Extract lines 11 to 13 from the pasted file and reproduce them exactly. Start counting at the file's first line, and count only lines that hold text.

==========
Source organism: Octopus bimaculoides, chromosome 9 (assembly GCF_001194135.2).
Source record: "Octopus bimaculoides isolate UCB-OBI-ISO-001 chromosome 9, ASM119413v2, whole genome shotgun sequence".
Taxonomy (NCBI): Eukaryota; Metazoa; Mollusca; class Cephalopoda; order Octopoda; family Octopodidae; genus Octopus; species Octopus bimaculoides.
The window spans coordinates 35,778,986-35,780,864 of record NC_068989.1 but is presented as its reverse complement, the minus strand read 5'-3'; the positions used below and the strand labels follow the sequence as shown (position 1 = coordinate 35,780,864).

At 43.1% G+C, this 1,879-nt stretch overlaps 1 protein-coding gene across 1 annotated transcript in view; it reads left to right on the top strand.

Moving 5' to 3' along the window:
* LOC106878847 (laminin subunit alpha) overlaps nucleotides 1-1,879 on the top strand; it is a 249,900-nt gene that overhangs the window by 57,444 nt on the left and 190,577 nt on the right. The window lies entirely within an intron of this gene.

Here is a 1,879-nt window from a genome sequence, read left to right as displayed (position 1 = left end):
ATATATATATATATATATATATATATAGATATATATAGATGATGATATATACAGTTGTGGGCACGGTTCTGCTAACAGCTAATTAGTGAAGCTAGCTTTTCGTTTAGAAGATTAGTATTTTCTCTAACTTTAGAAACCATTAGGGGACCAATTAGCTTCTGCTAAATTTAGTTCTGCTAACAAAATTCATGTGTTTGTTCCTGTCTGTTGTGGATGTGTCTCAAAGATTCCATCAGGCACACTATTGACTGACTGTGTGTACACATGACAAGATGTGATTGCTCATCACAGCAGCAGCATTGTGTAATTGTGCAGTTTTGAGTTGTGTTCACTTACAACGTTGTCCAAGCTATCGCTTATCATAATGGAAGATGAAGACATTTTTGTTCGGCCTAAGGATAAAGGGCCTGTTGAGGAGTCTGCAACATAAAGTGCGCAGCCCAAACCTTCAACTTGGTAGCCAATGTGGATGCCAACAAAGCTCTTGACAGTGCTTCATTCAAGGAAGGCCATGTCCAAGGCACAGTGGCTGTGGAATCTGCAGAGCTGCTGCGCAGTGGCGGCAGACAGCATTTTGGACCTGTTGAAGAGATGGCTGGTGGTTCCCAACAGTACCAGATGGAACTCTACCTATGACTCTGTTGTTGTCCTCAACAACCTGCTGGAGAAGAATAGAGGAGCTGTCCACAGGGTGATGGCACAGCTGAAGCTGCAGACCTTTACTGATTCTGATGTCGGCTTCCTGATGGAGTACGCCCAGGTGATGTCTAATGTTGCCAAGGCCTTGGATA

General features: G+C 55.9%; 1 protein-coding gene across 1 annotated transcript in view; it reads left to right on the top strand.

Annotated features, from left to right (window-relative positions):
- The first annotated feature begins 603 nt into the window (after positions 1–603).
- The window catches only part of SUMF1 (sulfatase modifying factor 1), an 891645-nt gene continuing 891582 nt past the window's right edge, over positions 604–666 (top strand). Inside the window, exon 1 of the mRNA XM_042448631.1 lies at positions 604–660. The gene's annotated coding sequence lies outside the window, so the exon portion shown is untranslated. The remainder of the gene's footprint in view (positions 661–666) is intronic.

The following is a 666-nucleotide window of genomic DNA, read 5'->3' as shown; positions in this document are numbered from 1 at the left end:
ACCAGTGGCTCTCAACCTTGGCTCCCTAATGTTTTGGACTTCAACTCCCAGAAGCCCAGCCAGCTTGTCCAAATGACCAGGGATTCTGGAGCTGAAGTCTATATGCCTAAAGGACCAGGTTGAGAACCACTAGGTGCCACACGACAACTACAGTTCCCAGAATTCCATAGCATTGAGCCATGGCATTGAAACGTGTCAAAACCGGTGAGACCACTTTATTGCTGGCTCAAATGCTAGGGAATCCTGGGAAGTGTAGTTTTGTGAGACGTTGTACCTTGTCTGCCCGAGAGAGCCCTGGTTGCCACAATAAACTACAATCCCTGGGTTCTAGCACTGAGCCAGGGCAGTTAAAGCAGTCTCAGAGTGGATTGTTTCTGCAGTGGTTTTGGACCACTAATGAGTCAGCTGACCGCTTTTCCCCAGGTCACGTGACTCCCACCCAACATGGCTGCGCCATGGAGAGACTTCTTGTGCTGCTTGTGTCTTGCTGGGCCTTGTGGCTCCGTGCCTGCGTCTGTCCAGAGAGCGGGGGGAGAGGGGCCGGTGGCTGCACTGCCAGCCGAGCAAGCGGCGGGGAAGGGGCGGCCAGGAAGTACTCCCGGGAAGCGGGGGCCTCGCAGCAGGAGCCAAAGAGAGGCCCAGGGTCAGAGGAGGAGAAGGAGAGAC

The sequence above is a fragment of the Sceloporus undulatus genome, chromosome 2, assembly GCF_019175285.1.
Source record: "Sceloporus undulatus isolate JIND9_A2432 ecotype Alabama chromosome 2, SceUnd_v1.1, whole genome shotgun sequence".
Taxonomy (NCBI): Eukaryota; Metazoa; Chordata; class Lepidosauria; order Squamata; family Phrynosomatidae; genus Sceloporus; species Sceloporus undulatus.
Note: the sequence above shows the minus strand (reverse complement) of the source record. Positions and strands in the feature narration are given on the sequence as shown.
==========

Annotated features, from left to right (window-relative positions):
- The first annotated feature begins 603 nt into the window (after positions 1–603).
- The window catches only part of SUMF1 (sulfatase modifying factor 1), an 891645-nt gene continuing 891582 nt past the window's right edge, over positions 604–666 (top strand). Inside the window, exon 1 of the mRNA XM_042448631.1 lies at positions 604–660. The gene's annotated coding sequence lies outside the window, so the exon portion shown is untranslated. The remainder of the gene's footprint in view (positions 661–666) is intronic.